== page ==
Lung cancer and smoking
The Risks of Smoking
You have undoubtedly heard the warnings: if you smoke cigarettes, stop now, and if you don't smoke, don't start. Why? Because cigarette smoke is made up of over 4,000 chemicals, including 43 known to cause cancer. According to the American Cancer Society, tobacco use accounts for 30 percent of all cancer deaths in the United States, and smoking is responsible for 90 percent of lung cancers in men and more then 70 percent in women. The ACS estimates that 28 percent of men, 23 percent of women, and about 30 percent of adolescents smoke.
According to the American Lung Association, the more you smoke and the longer you smoke, the more likely you are to develop lung cancer. But the ACS contends that if you quit smoking when precancerous signs are found, the damaged lung tissue often may return to normal, oftentimes within five years.
There has been some debate, however, on this subject. In 1997, researchers at the University of Pittsburgh Cancer Institute concluded after a preliminary study, that just because people quit smoking doesn't mean they won't develop lung cancer at some point in their lives. The study, which was published in the American Journal of Respiratory and Critical Care Medicine, determined that 77 percent of the people who smoked at least a pack of cigarettes a day for 25 years had irregularities in their lung cells even if they weren't smoking at the time the lung tissue was examined. While those who smoked fewer cigarettes weren't home free, they were less likely to develop abnormal lung cells. Only about 15 percent of the people who smoked for less than 25 years showed similar cellular changes.
More research still needs to be conducted on this topic, and most doctors still recommend that people stop smoking, no matter how long they've been keeping up the habit. This is especially true for people who have been diagnosed with lung cancer. "People with lung cancer who stop smoking live longer and have higher cure rates and lower rates of second cancers, which is a major problem for these patients," says Paul Bunn Jr., M.D., director of the University of Colorado Cancer Center and past president of the International Association for the Study of Lung Cancer. "They also have lowered risk of death from other problems such as heart disease." Bunn says it's a myth that most lung cancer patients don't quit smoking; in fact, they have a much higher quit rate, he says.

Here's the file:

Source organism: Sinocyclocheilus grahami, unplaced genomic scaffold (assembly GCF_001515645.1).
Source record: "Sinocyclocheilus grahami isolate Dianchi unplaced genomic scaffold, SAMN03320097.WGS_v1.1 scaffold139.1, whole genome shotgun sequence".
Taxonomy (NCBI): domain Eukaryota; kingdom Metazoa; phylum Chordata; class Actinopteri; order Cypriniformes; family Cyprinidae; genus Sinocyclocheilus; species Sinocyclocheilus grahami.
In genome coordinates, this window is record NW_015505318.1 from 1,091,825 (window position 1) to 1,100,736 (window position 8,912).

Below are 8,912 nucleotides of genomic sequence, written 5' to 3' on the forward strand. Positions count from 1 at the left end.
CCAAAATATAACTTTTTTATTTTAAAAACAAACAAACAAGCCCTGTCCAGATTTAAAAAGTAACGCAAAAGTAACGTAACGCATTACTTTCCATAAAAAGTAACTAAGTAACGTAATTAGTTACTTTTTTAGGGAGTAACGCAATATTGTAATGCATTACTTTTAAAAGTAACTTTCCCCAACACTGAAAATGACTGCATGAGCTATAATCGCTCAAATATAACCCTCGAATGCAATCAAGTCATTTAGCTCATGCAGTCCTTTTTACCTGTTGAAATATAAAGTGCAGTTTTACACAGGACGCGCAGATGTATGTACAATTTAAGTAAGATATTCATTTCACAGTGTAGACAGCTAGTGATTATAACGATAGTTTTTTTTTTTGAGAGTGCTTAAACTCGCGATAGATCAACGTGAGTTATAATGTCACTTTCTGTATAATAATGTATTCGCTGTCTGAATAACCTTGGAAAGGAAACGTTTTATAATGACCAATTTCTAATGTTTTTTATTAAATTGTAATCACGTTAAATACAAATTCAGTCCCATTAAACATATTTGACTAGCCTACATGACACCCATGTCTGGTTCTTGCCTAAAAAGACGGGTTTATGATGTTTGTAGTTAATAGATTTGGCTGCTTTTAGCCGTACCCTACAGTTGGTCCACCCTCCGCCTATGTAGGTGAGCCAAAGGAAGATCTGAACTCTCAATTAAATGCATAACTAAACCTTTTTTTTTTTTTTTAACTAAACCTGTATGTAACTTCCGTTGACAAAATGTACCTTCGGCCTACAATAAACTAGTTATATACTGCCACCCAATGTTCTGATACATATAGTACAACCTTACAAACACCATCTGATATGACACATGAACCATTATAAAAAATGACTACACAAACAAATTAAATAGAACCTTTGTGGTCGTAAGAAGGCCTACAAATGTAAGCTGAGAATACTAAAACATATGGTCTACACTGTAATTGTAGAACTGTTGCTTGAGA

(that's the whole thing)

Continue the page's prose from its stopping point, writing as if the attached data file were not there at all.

For more information on how to quit smoking, see "It's Quittin' Time" in the November-December 1997 FDA Consumer.
Detecting lung cancer in its early stages can lead to a cure for some people and extend the life of others, according to the American Cancer Society. So, if you are experiencing any of the following problems or symptoms, seek medical attention at once:
Some of these symptoms may be related to another disease or condition. The only way to know if you have lung cancer is for a doctor to perform the necessary tests.
Lung cancer treatment depends on tumor size and on how far the cancer has spread. To help doctors decide on the best treatment plan for their patients, a system of stages that describes the growth and spread of the cancer has been developed.
There are two stages for small cell lung cancer. In the limited stage, the tumor is usually confined to one lung and lymph nodes on the same side of the chest. In the extensive stage, the cancer has spread to the other lung and to lymph nodes on the other side of the chest, or to distant organs.
The stages of non-small cell lung cancer are:
For more information about lung cancer, contact the following organizations:
The American Cancer Society
American Lung Association
National Cancer Institute
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